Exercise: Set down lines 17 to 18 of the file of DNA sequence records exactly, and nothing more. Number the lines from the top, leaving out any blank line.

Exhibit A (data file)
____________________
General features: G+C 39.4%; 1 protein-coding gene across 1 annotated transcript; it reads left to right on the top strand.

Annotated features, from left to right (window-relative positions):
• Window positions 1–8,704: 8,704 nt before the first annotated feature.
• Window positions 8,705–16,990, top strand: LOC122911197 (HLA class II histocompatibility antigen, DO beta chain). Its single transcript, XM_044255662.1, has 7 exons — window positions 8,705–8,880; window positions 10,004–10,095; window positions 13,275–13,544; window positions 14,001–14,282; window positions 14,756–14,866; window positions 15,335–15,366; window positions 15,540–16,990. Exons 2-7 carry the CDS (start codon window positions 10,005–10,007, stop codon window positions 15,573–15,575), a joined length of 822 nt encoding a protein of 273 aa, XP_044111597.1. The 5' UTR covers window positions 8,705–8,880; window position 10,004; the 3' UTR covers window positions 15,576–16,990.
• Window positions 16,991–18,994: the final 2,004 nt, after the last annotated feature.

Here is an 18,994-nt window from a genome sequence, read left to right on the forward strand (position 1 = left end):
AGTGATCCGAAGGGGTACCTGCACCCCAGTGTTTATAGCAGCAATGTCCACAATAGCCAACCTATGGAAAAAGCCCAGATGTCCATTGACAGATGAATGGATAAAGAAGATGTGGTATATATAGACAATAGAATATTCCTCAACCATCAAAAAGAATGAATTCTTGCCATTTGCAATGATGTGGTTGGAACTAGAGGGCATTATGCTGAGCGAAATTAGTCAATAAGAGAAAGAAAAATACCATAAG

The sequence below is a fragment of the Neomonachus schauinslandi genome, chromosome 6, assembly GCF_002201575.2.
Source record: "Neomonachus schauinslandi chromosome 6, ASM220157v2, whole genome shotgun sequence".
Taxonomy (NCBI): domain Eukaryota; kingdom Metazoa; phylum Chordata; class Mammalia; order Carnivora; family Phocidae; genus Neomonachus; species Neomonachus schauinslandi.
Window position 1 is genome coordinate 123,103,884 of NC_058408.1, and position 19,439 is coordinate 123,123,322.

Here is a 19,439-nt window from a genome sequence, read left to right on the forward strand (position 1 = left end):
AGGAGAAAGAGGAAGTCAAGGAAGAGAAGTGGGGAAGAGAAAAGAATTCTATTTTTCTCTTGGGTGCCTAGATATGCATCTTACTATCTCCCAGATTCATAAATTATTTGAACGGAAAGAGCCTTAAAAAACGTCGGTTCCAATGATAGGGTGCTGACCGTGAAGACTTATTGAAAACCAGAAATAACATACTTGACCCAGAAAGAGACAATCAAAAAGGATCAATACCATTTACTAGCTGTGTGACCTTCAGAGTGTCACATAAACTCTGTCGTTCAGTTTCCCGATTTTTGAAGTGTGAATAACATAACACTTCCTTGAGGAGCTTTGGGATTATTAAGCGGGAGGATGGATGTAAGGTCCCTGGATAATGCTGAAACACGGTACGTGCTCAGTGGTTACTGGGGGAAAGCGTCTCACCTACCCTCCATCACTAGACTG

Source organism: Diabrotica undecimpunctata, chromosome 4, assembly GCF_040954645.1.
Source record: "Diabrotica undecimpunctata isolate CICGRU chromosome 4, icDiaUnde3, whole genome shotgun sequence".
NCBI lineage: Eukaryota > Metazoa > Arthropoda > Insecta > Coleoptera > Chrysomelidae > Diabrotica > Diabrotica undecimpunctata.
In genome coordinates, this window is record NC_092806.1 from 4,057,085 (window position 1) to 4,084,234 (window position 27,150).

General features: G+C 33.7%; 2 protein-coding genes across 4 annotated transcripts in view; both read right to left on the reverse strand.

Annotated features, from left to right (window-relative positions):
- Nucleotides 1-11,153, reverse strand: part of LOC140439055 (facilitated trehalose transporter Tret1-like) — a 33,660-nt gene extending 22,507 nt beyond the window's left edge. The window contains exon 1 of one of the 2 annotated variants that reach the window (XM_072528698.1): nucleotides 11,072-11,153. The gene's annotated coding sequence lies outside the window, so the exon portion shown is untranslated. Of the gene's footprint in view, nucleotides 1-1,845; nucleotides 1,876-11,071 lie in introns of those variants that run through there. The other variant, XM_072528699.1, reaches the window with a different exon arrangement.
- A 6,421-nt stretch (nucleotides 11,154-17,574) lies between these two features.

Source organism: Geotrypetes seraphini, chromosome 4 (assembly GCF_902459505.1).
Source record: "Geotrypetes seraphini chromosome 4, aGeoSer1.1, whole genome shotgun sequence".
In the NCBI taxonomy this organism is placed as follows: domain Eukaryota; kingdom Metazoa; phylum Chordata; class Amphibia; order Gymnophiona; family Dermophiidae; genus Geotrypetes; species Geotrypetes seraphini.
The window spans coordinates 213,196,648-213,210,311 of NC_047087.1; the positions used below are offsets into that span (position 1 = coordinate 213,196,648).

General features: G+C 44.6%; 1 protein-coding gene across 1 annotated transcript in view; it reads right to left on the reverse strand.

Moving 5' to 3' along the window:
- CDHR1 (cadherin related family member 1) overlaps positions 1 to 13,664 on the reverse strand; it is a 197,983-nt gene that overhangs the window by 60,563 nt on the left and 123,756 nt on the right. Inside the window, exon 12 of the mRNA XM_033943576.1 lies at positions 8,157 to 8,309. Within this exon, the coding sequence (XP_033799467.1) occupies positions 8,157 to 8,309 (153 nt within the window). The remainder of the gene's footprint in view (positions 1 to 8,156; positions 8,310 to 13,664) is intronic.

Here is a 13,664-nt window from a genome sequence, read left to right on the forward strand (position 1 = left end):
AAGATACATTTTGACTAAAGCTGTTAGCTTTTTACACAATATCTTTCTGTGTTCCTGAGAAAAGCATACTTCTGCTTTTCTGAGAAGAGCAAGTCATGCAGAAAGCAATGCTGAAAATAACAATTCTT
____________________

In genome coordinates, this window is record NC_092806.1 from 4,057,085 (window position 1) to 4,084,234 (window position 27,150).

General features: G+C 33.7%; 2 protein-coding genes across 4 annotated transcripts in view; both read right to left on the reverse strand.